Robert M. Dixon, Ph.D, Ph.D., Ted St. John, Ph.D., and Mick St. John
Discovery Park, Safford, Arizona, is a non- profit educational facility that serves as the information center for the new Mt. Graham International Observatory. The 125-acre Discovery Park site includes the smaller Gov Aker Observatory with its 20-inch optical telescope, and an open-space area with hiking trails, picnic sites, and a narrow-gauge railroad. Much of the acreage is becoming a wildlife refuge and bird observation area. The three authors have been involved in planning and execution of the habitat restoration that is under way in the wildlife area. The restoration objectives must be accomplished under the constraints typically confronted by non-profits: limited money, water, and time, all in the harsh climate of eastern Arizona.
Funding for the work is primarily state lottery money from the Arizona Game and Fish Heritage Fund. Other help has come from BLM, NRCS, Americorps, and the Arizona National Guard.
A Restoration Plan
The Discovery Park restoration plan began measures to control any continuing disturbance to the site. Some disturbance has come from off-road vehicle use and illegal dumping.
For ten days last fall, the Arizona National Guard deepened the ponds and re-routed the drainage between ponds. Donor sites supplied fill for new berms and stream banks, and previous low areas were filled with dead salt cedar and soil.
Fortunately, Discovery Park is free of any hardpan or caliche layer that would restrict the growth of deep root systems. If caliche had been present, it would have been necessary to break it up by ripping. Soil compaction, a common problem on restoration sites, was likewise absent from Discovery Park.
The biological portion of the plan, prepared in part by the senior author, laid out the requirements and general methods for control of exotics, provided site evaluation, and proposed methods of soil preparation and plant establishment.
A very high priority was removal of the salt cedar ( Tamarix ramosissima ) that had invaded most of the pond and mud flat area. Salt cedar provides little of value for wildlife, and uses much more water than native vegetation. Removal methods included cutting of the stem, followed by herbicide treatment of the stump. Smaller trees were killed by basal bark treatment with the herbicide Garlon 4. Much of the cut material was buried during earthworks.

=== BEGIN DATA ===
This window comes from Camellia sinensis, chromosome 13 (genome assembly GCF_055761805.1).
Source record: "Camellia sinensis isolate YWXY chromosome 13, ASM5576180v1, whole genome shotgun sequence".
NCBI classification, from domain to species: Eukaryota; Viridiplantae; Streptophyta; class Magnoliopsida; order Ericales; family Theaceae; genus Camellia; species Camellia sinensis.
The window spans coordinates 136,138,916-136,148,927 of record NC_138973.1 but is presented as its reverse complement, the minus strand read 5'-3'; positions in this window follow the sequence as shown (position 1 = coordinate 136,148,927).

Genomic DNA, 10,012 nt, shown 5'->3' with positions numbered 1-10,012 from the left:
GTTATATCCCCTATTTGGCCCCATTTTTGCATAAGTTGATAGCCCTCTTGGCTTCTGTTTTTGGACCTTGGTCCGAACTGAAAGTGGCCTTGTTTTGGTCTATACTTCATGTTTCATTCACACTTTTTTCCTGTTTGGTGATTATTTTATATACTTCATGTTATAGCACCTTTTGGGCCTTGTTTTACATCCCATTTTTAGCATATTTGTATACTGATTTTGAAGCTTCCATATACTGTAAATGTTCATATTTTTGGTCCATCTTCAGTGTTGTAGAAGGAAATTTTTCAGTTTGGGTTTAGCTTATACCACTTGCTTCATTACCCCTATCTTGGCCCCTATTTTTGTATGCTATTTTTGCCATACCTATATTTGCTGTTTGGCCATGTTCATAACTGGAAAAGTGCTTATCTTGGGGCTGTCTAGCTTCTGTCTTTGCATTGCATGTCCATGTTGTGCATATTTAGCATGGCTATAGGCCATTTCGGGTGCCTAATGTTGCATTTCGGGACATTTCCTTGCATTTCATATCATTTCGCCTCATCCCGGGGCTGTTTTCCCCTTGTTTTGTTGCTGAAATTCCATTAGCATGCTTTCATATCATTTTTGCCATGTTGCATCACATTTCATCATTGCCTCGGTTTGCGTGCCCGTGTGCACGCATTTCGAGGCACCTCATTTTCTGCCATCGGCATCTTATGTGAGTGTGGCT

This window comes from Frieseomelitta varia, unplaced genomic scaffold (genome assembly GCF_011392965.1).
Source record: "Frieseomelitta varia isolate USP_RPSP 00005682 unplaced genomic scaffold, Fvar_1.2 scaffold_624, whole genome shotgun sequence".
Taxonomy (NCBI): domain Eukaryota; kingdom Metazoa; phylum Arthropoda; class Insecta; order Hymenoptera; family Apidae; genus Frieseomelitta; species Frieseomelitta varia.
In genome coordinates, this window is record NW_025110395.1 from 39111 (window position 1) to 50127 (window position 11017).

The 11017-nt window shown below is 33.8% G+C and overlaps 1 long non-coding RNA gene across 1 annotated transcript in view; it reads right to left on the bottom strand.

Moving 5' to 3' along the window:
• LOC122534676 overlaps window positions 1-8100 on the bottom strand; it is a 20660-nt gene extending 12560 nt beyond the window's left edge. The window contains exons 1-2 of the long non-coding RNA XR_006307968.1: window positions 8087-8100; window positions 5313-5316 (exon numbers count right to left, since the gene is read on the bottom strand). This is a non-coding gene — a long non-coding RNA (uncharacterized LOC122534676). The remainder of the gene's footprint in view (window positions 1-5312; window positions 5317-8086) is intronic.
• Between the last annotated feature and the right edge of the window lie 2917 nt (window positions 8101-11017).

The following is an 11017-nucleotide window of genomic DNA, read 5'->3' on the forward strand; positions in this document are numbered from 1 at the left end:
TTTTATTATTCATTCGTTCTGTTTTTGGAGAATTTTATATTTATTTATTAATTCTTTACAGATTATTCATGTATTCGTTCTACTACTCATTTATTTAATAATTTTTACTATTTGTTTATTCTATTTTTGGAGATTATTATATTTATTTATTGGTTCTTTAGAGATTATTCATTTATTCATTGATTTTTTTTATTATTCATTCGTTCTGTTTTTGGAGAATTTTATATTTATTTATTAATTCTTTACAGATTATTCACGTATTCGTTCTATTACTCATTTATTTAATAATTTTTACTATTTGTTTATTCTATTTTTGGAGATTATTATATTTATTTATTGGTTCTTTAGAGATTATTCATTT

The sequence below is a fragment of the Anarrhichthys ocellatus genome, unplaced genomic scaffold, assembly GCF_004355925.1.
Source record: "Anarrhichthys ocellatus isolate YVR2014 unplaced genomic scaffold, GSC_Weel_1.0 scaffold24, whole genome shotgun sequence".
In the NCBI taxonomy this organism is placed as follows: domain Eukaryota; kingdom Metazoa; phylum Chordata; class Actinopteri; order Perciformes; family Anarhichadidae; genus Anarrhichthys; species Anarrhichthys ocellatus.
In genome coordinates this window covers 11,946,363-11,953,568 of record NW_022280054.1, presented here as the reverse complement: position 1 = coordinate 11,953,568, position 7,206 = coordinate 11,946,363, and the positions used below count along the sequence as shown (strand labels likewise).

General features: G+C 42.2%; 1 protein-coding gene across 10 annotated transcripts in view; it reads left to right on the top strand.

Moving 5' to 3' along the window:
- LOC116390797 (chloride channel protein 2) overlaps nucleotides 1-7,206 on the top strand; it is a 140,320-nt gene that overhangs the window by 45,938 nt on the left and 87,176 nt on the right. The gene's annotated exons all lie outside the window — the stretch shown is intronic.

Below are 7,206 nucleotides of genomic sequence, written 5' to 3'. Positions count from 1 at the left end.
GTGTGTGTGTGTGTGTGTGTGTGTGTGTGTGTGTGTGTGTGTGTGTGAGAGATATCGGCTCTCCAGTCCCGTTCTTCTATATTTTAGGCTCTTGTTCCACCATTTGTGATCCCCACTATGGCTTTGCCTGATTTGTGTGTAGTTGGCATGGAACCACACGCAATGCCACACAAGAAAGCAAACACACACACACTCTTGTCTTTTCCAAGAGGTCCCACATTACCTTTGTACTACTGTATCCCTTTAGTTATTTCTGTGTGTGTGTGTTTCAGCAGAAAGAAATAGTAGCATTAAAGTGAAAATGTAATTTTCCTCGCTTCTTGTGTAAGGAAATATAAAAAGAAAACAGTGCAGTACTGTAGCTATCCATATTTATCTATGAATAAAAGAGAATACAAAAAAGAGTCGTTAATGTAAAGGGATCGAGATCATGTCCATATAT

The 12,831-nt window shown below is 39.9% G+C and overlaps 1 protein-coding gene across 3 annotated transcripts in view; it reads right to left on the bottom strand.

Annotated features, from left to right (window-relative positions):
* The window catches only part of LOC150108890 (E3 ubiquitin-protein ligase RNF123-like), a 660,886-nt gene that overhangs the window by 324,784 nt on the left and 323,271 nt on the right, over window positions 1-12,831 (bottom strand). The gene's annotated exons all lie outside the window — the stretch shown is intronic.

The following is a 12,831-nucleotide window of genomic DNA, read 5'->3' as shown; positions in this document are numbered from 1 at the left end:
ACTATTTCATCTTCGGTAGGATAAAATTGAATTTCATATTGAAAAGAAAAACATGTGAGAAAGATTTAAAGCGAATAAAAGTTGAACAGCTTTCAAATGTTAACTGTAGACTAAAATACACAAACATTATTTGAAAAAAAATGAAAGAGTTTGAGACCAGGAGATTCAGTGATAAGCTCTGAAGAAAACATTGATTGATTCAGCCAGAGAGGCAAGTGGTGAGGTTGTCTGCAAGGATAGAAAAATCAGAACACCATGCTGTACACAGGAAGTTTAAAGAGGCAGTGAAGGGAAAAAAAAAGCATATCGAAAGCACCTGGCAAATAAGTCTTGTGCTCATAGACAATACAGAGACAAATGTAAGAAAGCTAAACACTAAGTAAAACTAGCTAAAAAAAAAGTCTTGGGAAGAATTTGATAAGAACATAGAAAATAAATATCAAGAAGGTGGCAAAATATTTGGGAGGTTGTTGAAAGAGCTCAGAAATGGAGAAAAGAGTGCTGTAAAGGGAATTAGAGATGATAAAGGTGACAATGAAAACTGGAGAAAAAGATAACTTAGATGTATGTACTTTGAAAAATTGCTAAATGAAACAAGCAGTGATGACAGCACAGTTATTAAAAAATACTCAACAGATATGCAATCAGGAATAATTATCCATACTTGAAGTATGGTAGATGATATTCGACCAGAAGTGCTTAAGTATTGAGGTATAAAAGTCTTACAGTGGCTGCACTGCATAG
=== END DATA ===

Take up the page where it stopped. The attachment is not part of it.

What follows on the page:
An important part of the restoration process is evaluation of the restoration site, including groundwater hydrology, soil toxicity and physical state, and microbiological conditions.
Discovery park is situated in a natural drainage, but the historic hydrology has been interrupted by re-channelization, pumping of groundwater, and invasion of salt cedar. Most of the low-lying areas must be restored with vegetation that can withstand, or recover from, possible periods of drought in the future.
The soil was uniformly alkaline. Salinity from previous stands of salt cedar is a legitimate concern, but soil tests have indicated innocuous salinity levels.
To achieve acceptable germination and establishment, the soil must be prepared in a way that provides "safe sites," assures firm seed-soil contact, and overcomes the deleterious effects of soil crusting. Safe sites provide shelter from desiccation, animals, and other dangers. Plant ecologists believe that the final number of plants is best predicted by the number of safe sites, rather than the number of seeds applied. Safe sites are provided by irregularities in the soil surface and features such as rocks and woody debris.
Physical crusting of the soil surface comes from re-sorting surface particles by raindrops into an interlocking layer. The resulting restriction of soil air and water movement is a serious danger to germination and establishment of native plants.
A single seed application method, land imprinting, provides a solution to these problems. The land imprinter is a tractor-drawn roller with angular metal teeth that press the soil into a series of ridges and valleys. Because the seed are dispensed from a bin and fall onto the roller, they are pressed into firm soil contact by the imprinter. Land imprinting was developed and promoted by author Bob Dixon.
Wherever possible, plant introduction was from seed. The restoration plan recommended material of local genetic origin, and much of the seed was collected on and near the site. Other plant material has come from locally collected cuttings and an on-site container nursery.